Tuesday, December 18, 2007

the joy of Christmas (shopping)

Last week I went to the shops for my second (and last) extended session of Christmas shopping, a necessary annual re-entry into the world of spending, after 6 months of very little spending as I attempt to pay back our credit card debt.

As I wandered aimlessly back and forth along the aisles of Greensborough Shopping Plaza, I could feel the soporific spending state creeping over me once more, induced by the hermetically sealed, climate controlled, bewildering world of the modern shopping mall, deliberately created for maximum loss of control.

I could sense the subtle pull from within and without: "Come on...it's not that much...the kids will love it...you bought one last year...they'll be disappointed if you don't buy it this year...it's on sale...go on, buy just one more, it will be useful..." I was encouraged that I managed to resist the siren call, with 1 or 2 exceptions. What was at first a struggle has finally become a way of life.

So what have I learnt so far? I look back on 6 months of spending less than I have spent over a similar period for many years, and realise that lower spending has become habitual. I no longer feel like rewarding myself, as I did earlier, with that one thing I've always wanted once the debt has been paid off. In fact, the idea of buying expensive things I don't need has (at least for now) become slightly repellent.

After 15 years of battling the temptation to over-spend, I no longer expect it to go away just because I don't feel tempted right now. I know from many, many bitter experiences how quickly a mood of over-confidence can be overtaken by a bout of helpless spending. I know that, like an alcoholic at their most clich├ęd, I will live with this temptation for the rest of my life. I will always have to be careful.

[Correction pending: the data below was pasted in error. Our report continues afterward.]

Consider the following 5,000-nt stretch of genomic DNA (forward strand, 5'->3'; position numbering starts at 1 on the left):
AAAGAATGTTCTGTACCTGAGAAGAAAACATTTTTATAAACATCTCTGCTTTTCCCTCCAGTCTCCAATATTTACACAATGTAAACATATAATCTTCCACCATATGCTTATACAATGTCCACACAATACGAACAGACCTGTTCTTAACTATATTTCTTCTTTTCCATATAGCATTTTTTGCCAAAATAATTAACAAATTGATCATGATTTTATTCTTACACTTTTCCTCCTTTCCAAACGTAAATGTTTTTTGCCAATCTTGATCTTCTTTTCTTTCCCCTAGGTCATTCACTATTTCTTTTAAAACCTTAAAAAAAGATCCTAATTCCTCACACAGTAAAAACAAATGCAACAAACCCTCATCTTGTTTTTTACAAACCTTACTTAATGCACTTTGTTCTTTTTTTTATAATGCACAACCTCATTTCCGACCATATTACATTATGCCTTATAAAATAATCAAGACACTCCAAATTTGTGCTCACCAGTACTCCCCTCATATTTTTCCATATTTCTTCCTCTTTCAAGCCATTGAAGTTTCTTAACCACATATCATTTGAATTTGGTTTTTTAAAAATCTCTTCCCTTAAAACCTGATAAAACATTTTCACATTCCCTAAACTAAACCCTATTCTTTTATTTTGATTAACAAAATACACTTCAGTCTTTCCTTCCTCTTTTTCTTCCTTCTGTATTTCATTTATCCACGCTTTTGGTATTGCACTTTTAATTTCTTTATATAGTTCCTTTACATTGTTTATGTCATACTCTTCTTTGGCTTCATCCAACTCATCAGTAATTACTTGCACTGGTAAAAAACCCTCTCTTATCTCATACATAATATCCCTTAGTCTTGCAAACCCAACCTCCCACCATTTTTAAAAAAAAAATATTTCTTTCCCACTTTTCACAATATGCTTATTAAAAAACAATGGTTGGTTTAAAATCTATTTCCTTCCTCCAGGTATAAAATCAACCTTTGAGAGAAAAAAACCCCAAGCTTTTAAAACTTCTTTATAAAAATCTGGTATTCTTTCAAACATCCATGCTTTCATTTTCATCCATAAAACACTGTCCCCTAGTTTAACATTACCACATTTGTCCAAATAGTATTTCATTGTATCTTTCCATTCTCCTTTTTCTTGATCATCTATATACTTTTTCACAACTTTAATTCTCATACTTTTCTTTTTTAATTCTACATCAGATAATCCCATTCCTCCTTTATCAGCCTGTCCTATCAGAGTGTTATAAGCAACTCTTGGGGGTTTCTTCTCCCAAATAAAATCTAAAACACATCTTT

And knowing how easily I am still tempted, I will persist with my main strategies. I'll continue to avoid shops whenever I can, preferring the quick grab to the long, slow shop. I'll keep boycotting catalogues, and buy items at full price, not on sale, if it means only visiting the shops once (better $20 more for 1 full-price item we need than $200 for 6 sale items we don't need).

Above all, I'll continue to resist the unspoken assumption that I have a right to regularly buy new things. I no longer budget a generous amount for the kids' and my personal spending each week - in fact, this has probably been the most effective change I have made this year.

They say it takes 28 days to form a habit. Well, I now know it takes 3 months to produce a mood of over-confidence, 4 months to reach a state of discouragement, and 6 months of slow, hard slog to create a new lifestyle. And the rest of my life to live it, with God's help.

1 comment:

Rachach said...

well done Jean!
That is so encouraging.